Weekend of Paris tributes for late rock star Johnny Hallyday

Flowers brought by fans lay outside Johnny Hallyday's house in Marnes-la-Coquette, outside Paris, Thursday, Dec.7, 2017. Johnny Hallyday, France's biggest rock star for more than half a century and an icon who packed sports stadiums and all but lit up the Eiffel Tower with his pumping pelvis and high-voltage tunes, has died. He was 74. (AP Photo/Christophe Ena)

French President Emmanuel Macron, first lady Brigitte Macron and hundreds of thousands of fans are expected to pay tribute to the late French rock star Johnny Hallyday on Saturday

PARIS — French President Emmanuel Macron and hundreds of thousands of fans are expected to pay tribute to the late French rock star Johnny Hallyday on Saturday as his funeral procession weaves through Paris.

Hallyday died Wednesday at age 74. The news has prompted a wave of emotion in France, where the singer, often described as the country's Elvis Presley, seduced generations of fans.

His funeral procession will start at the Arc de Triomphe monument in Paris and go down the city's grand Champs-Elysees Avenue. Up to 700 bikers will follow the coffin — since motorcycling was Hallyday's great passion.

The singer's band is expected to play some of his hits on a stage in front of the Madeleine Church, where a religious ceremony will follow. Macron plans to make a brief speech during the ceremony. Fans will be able to follow the ceremony on giant screens.

Paris police head Michel Delpuech told reporters he expects "hundreds of thousands of people" to attend the tribute. About 1,500 police officers will secure the area.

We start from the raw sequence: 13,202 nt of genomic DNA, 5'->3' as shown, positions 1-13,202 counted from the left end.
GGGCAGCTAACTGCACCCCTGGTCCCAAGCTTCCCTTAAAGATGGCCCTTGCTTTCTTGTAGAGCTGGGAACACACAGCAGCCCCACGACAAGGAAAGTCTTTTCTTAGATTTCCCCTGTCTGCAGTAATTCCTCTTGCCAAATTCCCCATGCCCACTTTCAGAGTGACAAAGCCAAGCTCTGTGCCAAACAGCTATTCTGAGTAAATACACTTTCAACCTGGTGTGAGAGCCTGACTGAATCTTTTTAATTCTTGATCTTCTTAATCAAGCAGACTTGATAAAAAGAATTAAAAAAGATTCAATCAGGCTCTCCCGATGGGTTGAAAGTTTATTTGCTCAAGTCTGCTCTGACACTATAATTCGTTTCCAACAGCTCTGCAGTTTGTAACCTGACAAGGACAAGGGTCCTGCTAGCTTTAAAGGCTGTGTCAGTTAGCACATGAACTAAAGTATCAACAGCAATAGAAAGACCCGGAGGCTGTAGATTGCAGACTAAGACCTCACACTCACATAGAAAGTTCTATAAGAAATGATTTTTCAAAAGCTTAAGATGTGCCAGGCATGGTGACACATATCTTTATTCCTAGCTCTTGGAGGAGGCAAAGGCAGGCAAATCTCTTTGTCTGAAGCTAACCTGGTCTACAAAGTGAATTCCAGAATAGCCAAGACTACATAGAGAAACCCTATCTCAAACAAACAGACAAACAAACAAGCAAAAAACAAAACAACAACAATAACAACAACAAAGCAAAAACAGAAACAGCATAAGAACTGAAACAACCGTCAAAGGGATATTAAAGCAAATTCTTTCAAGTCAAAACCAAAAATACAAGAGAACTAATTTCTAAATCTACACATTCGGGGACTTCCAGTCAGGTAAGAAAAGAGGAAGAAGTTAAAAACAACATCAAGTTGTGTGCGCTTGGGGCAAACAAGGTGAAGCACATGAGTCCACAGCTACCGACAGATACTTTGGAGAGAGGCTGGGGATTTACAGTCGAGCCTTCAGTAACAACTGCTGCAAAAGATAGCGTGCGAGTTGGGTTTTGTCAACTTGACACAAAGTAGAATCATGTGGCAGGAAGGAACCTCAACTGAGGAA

"Johnny showed deep affection for his public and his fans and I think it's important for people to be allowed to be close to the funeral procession," said Hallyday's manager, Sebastien Farran.

French radio RTL and the Le Parisien newspaper reported that Hallyday will be buried in the French Caribbean island of St. Barts where he owned a house.

Other tributes are planned. The words "Thank you Johnny" will be displayed on the Eiffel Tower over the weekend and all soccer stadiums hosting games in the top two divisions of the French league plan to play Hallyday's songs before kick-off.

The soccer league noted that Hallyday had "lit the fire" among fans in many of its stadiums.

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Samuel Petrequin in Paris contributed to the story

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